Beltline study groups and presentations in the neighborhood often turn to the topic of density the residents want to know how much there's gonna be and where it's gonna go. Concerns remain over the proposed vision for the area and the public's role in crafting those plans. It's such a hot-button topic that Steve Brodie, another District 6 candidate, recently solicited resident input at a meeting. (Here are the results and comments from his survey.)
There's a sneaking suspicion among a few residents voiced in conversations with CL as well as during study groups that the project could tilt in the favor of developers, and that single-family homes could be shadowed by high-rises. In 2004, the neighborhood fought and won a battle over that very issue with Gwinnett County developer Wayne Mason and his plans for tall towers at the corner of 10th Street and Monroe Drive (Coyle was the neighborhood's most vocal opponent against Mason's plans). Last year's $66 million payout to Mason for the key property and transit right-of-way in Northeast Atlanta the same property that caused a firestorm of controversy when the Georgia Department of Transportation and Amtrak tried to halt the abandonment process only added fuel to the conspiratorial fire. Residents want the Beltline to adhere to its original visions, which a ground-up community-engaged effort that'll bring smart development, added greenspace and (eventually) transit to the area.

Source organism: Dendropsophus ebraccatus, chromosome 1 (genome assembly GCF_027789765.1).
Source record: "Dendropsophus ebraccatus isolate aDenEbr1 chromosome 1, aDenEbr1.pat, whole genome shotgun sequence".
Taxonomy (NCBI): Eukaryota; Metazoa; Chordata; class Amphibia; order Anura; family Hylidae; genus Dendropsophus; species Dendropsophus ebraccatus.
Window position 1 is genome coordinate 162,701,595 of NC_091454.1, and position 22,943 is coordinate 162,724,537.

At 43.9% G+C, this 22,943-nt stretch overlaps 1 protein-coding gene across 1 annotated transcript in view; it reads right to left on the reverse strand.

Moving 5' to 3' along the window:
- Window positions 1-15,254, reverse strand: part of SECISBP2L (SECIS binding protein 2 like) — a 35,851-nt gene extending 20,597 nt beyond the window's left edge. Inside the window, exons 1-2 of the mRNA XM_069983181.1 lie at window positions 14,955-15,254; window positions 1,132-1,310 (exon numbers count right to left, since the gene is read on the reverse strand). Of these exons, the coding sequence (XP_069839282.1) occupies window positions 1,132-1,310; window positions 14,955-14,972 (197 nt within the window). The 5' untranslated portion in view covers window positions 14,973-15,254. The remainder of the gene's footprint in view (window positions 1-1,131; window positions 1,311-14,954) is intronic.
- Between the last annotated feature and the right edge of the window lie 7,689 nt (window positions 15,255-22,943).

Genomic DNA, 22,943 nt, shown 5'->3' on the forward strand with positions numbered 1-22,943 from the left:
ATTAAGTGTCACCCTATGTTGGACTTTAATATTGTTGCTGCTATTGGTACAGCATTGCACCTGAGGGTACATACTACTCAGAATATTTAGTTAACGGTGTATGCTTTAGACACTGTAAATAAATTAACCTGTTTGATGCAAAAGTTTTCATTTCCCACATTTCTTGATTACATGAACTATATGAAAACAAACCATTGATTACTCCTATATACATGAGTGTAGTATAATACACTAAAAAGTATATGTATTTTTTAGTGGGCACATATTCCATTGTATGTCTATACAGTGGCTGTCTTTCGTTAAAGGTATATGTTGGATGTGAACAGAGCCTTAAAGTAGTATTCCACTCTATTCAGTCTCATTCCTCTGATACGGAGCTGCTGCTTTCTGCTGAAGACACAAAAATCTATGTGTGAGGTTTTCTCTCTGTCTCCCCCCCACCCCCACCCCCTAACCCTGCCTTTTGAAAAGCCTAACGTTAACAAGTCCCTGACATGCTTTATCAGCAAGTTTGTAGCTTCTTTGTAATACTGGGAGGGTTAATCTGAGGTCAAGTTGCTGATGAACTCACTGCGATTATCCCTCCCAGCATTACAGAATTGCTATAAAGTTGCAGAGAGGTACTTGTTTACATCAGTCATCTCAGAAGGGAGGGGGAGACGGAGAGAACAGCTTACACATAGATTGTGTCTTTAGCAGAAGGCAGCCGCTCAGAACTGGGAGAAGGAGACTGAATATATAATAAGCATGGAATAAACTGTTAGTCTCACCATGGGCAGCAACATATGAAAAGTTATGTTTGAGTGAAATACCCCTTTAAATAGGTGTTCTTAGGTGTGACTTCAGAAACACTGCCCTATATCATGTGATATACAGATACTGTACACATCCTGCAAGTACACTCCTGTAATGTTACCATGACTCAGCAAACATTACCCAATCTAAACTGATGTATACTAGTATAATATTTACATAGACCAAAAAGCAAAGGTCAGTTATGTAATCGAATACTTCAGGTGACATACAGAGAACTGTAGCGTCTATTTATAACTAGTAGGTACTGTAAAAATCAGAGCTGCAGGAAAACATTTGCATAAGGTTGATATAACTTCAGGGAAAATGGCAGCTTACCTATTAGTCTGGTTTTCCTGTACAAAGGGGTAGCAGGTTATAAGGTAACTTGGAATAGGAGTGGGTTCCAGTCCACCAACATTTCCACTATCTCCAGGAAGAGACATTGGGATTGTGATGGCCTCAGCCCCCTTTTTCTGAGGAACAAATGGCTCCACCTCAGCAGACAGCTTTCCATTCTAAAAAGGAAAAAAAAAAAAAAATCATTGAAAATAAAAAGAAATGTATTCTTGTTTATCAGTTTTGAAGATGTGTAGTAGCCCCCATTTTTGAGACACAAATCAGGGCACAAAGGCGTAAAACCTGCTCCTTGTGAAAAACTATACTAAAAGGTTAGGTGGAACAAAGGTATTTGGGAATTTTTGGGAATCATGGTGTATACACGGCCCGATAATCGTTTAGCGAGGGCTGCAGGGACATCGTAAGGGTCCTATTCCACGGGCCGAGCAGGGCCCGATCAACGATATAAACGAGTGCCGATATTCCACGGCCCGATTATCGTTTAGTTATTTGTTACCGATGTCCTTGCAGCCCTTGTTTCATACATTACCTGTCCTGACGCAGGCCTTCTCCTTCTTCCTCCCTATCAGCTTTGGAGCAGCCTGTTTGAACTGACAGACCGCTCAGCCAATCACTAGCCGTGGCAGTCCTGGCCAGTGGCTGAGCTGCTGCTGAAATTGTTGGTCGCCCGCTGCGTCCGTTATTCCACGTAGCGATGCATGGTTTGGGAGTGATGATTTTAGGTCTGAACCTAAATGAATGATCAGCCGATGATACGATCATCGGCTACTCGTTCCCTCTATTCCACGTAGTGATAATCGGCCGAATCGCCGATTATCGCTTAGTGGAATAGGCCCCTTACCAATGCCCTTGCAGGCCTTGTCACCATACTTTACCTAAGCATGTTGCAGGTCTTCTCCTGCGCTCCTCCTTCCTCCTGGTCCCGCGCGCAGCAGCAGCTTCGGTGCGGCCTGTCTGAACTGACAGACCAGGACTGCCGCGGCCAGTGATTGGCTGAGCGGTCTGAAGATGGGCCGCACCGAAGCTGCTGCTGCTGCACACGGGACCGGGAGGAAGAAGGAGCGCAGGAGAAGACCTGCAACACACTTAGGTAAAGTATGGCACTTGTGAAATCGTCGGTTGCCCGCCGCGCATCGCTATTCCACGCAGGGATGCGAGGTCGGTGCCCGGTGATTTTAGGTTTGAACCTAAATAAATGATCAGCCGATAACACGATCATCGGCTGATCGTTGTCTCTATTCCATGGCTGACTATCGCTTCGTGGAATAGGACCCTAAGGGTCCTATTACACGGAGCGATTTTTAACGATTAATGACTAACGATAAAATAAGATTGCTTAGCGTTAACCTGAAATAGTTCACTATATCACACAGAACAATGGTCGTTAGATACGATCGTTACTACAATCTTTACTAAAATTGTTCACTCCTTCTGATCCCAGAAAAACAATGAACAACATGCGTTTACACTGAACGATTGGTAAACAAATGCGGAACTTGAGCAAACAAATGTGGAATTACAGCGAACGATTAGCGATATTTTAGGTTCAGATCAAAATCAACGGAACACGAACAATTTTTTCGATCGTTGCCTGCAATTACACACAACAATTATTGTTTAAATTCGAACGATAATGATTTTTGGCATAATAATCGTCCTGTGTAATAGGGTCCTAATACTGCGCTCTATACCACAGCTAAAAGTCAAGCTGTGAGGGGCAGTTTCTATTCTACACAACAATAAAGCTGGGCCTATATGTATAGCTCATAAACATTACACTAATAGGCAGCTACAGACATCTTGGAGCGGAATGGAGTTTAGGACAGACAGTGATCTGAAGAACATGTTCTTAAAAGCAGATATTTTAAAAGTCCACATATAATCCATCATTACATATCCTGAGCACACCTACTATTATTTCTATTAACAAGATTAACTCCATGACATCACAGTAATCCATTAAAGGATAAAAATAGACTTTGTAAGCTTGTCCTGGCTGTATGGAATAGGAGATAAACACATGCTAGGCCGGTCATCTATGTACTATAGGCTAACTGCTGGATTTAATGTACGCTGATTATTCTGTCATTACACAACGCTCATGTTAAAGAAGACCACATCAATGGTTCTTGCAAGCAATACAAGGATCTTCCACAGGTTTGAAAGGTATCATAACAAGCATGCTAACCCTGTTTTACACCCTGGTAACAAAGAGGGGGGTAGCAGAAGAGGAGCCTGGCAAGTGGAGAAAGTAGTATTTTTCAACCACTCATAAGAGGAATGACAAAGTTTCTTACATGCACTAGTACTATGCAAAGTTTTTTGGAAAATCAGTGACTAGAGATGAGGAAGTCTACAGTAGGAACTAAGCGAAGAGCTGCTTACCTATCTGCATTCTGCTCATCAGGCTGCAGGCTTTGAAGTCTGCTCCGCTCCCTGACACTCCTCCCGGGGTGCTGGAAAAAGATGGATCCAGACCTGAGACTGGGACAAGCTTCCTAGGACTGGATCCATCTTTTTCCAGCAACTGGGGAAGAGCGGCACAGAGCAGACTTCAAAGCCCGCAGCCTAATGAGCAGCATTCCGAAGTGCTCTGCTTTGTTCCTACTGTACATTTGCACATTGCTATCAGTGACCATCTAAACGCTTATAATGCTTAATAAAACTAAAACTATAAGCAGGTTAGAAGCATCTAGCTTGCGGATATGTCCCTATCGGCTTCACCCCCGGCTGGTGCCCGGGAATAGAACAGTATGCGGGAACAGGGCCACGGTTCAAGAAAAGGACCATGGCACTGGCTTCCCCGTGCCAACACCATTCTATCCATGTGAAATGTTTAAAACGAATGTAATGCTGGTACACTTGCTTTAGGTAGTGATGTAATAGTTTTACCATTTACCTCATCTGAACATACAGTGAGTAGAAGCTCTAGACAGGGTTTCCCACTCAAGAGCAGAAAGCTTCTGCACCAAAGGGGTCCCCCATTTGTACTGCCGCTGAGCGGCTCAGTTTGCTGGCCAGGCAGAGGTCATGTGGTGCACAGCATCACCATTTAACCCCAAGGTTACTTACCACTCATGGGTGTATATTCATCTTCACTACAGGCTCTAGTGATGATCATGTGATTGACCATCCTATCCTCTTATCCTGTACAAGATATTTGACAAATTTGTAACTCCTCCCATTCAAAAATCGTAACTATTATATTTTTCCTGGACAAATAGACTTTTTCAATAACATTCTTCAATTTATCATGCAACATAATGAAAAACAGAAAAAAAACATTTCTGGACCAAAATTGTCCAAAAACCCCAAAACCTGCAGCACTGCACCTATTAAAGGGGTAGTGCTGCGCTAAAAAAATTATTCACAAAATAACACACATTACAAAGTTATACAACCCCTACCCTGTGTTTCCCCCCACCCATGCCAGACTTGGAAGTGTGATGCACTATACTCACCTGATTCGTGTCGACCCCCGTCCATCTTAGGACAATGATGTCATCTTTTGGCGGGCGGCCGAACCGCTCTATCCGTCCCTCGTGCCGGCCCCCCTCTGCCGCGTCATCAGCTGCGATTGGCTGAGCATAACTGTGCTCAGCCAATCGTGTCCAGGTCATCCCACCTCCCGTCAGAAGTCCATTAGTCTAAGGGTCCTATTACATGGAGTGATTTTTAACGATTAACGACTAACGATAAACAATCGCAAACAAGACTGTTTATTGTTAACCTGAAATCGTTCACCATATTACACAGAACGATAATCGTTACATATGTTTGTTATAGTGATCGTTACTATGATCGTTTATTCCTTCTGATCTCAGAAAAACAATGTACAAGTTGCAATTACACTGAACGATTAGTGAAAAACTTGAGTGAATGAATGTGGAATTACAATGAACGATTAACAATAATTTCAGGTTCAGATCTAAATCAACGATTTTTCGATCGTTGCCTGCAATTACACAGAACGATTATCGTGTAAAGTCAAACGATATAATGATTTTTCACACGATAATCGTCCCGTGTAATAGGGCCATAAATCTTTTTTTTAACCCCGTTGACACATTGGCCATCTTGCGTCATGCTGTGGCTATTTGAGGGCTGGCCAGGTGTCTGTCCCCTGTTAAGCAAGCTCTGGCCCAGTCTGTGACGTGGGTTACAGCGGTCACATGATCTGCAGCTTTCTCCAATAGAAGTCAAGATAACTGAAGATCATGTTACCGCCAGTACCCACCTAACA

Now, meet the Atlanta Development Authority. It's a quasi-governmental agency created by the state to help boost development and growth in the city. It can issue bonds, dole out tax breaks, and offer financing for housing programs.